The city's Community and Economic Development Office (CEDO) creates detailed annual action plans that focus on particular projects and programs throughout the area. Recent developments reported by the CEDO in their 2003–2004 plan include the Innovation Center of Vermont, the Burlington Town Center, and waterfront growth (including a $14 million project involving an inn, theaters, and retail and office space). The vitality of the downtown area can be seen in the planning of 300 new housing units by 2008, and a condominium project. And, according to the proposed 2005 city budget, nearly $1 million in developmental monies have been set aside for improving the ascetics of the downtown area. In transportation, the Burlington International Airport began a $24.8 million expansion in 2003 that included a new parking garage, expansion of a terminal, and the addition of gates; the third phase is still in progress in 2005.
Economic Development Information: Greater Burlington Industrial Corporation, 60 Main St., PO Box 786, Burlington, VT 05402; telephone (802)862-5726; toll-free (800)942-4288; fax (802)860-4288; email firstname.lastname@example.org. Lake Champlain Regional Chamber of Commerce, 60 Main St., Ste. 100, Burlington, VT 05401; telephone (802)863-3489; toll-free (877)686-5253; fax (802)863-1538; email email@example.com
Once perceived as a rural area far removed from transportation networks and cut off from important markets, supplies and services, the Greater Burlington area has solidified its position in telecommunications, road, rail, air, and waterborne transport of goods to all areas of the United States, Canada, and worldwide.
An excellent—and scenic—highway system is used by a number of local and long-distance trucking companies offering overnight service to cities as distant as Washington, D.C., Pittsburgh, and Toronto, Canada—roughly 80 million consumers are located within a 500-mile radius of the city. Rail freight service is provided by Vermont Railway, which connects Burlington with three interline carriers including the Canadian Pacific Railway System, and Central Vermont Railway. Modern Burlington International Airport (BTV) offers air freight and expedited air service. Tugboats, barges, and tankers on Lake Champlain and its canals carry cargo to the Port of Montreal, the St. Lawrence Seaway, and south to the Port of New York.
Workers in the Greater Burlington area have been described as industrious, dependable, ingenious, and self-motivated. Its labor force has witnessed consistent growth in recent years with the total amount in 2002 of 106,500, representing nearly a third of Vermont's workers. Meanwhile, the city of Burlington's employment level of over 31,000 in 2002 also accounted for a third of Chittenden County's workforce. The greatest gains have been in the service industry which have helped to offset some losses in the manufacturing sector.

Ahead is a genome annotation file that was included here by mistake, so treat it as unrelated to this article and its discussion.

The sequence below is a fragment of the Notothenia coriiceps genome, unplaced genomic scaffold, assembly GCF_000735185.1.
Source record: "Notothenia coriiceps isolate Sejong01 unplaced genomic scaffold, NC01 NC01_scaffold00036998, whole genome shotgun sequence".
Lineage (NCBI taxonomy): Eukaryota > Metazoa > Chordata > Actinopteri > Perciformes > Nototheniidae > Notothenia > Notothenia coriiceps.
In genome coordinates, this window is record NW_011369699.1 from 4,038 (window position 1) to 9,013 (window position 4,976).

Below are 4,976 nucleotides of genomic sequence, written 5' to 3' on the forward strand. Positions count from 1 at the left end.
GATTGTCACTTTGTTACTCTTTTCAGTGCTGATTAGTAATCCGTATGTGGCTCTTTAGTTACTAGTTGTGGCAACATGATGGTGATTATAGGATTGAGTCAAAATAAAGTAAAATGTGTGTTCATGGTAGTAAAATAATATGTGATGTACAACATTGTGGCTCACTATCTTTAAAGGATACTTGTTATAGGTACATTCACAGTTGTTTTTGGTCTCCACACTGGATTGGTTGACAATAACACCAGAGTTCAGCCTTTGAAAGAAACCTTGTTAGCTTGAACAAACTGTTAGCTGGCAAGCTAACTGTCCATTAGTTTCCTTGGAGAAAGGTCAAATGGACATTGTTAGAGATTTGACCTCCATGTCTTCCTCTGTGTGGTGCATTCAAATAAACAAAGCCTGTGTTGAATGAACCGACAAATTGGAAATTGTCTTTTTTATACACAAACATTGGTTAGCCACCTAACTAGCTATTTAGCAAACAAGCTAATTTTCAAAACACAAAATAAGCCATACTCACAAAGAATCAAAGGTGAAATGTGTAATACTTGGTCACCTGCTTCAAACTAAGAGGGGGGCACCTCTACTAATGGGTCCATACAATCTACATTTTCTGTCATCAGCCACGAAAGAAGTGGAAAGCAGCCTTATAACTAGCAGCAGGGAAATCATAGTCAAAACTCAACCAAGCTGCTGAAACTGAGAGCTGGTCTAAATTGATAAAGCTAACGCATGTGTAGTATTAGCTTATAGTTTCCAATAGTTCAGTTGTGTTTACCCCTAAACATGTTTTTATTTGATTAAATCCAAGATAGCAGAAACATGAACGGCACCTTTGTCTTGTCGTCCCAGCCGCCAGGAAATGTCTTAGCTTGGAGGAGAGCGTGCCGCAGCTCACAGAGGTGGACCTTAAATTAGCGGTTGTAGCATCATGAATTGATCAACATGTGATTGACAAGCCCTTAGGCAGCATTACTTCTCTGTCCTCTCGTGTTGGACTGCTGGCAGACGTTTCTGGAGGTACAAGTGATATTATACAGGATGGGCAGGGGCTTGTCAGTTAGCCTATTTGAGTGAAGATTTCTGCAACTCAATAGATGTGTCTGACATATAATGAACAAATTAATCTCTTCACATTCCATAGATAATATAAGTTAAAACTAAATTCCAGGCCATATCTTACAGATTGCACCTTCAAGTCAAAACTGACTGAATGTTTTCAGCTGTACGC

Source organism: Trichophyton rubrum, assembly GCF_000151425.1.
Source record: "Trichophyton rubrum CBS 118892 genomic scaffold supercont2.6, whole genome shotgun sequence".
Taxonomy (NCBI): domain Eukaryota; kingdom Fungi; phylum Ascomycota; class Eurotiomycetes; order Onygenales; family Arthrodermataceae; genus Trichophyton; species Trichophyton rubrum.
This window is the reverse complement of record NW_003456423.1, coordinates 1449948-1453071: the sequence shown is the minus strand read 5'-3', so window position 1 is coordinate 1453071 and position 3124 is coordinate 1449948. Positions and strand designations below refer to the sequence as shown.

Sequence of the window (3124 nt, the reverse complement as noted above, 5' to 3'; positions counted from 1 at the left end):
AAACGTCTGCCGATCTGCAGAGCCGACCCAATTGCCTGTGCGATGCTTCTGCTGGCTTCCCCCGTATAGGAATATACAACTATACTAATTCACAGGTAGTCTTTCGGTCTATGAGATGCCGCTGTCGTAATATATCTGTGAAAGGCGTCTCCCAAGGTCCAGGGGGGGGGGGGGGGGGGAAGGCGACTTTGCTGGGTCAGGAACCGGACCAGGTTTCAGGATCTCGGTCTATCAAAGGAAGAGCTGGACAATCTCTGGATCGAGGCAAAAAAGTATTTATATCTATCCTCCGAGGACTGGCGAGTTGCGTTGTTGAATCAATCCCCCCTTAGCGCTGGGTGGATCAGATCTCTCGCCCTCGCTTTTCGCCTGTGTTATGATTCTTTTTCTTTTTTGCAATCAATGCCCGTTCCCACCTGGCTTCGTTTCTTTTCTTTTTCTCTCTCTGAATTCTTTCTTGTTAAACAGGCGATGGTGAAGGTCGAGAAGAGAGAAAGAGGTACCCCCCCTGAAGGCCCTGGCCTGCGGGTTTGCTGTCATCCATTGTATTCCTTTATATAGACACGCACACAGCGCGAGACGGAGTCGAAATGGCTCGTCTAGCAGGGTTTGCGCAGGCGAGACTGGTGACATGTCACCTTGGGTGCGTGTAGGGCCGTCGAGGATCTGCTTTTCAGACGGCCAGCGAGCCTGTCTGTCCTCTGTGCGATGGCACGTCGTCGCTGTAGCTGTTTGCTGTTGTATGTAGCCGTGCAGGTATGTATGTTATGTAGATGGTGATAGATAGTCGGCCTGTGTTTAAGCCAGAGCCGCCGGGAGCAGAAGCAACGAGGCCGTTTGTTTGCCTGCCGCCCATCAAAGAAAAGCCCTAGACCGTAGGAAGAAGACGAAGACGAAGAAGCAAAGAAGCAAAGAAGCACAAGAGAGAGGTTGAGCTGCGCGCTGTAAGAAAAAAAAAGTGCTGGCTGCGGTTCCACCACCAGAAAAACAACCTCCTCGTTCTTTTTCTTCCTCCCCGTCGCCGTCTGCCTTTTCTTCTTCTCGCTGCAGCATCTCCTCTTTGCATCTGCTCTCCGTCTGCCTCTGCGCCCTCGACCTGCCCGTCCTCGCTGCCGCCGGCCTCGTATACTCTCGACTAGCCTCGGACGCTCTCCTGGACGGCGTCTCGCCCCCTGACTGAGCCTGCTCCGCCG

One of Vermont's biggest growth industries in the 1990s and 2000s was the "captive insurance" business, wholly-owned subsidiaries of large corporations that enable them to control insurance costs. Vermont passed its captive insurance law in 1981 and one captive was formed that year; by 1986 there were 69, and in 1990 there were 215; the number ballooned to more than 700 by the end of 2004.
The following is a summary of data regarding the Burlington and South Burlington, Vermont metropolitan area labor force, 2004 annual averages.
Size of nonagricultural labor force: 113,300
Number of workers employed in . . .
construction and mining: 6,100
trade, transportation and utilities: 22,000
financial activities: 5,400
professional and business services: 10,000
educational and health services: 18,100
leisure and hospitality: 10,700
other services: 3,700
Average hourly earnings of production workers employed in manufacturing: $15.15
Unemployment rate: 3.1% (April 2005)
|Largest employers (Burlington metropolitan area)||Number of employees|
|Fletcher Allen Health Care||4,086|
|University of Vermont||3,137|
|IDX Systems Corporation||750|
|Ben & Jerry's Homemade, Inc.||735|
|City of Burlington||654|
The following is a summary of data regarding several key cost of living factors in the Burlington area.
2004 (3rd Quarter) ACCRA Average House Price: $339,117
2004 (3rd Quarter) ACCRA Cost of Living Index: 117.6 (U.S. average = 100.0)
State income tax rate: 3.6–9.5%
State sales tax rate: 6%
Local income tax rate: None
Local sales tax rate: None
Property tax rate: $2.7162 per $100 of value (2005)
Economic Information: Lake Champlain Valley RMO, The Lake Champlain Regional Marketing Organization, 60 Main St., Ste. 100, Burlington, VT 05401; telephone (802)863-3489; toll-free (877)686-5253; fax (802)863-1538; email firstname.lastname@example.org. Greater Burlington Industrial Corporation, 60 Main St., PO Box 786, Burlington, VT 05402; telephone (802)862-5726; toll-free (800)942-4288; fax (802)860-4288; email email@example.com. Vermont Department of Labor, PO Box 488, 5 Green Mountain Dr., Montpelier, VT 05601; telephone (802)828-4000; fax (802)828-4022. Community & Economic Development Office, City Hall, 149 Church St., Rm. 32, Burlington, VT 05401; telephone (802)865-7144; fax (802)865-7024; firstname.lastname@example.org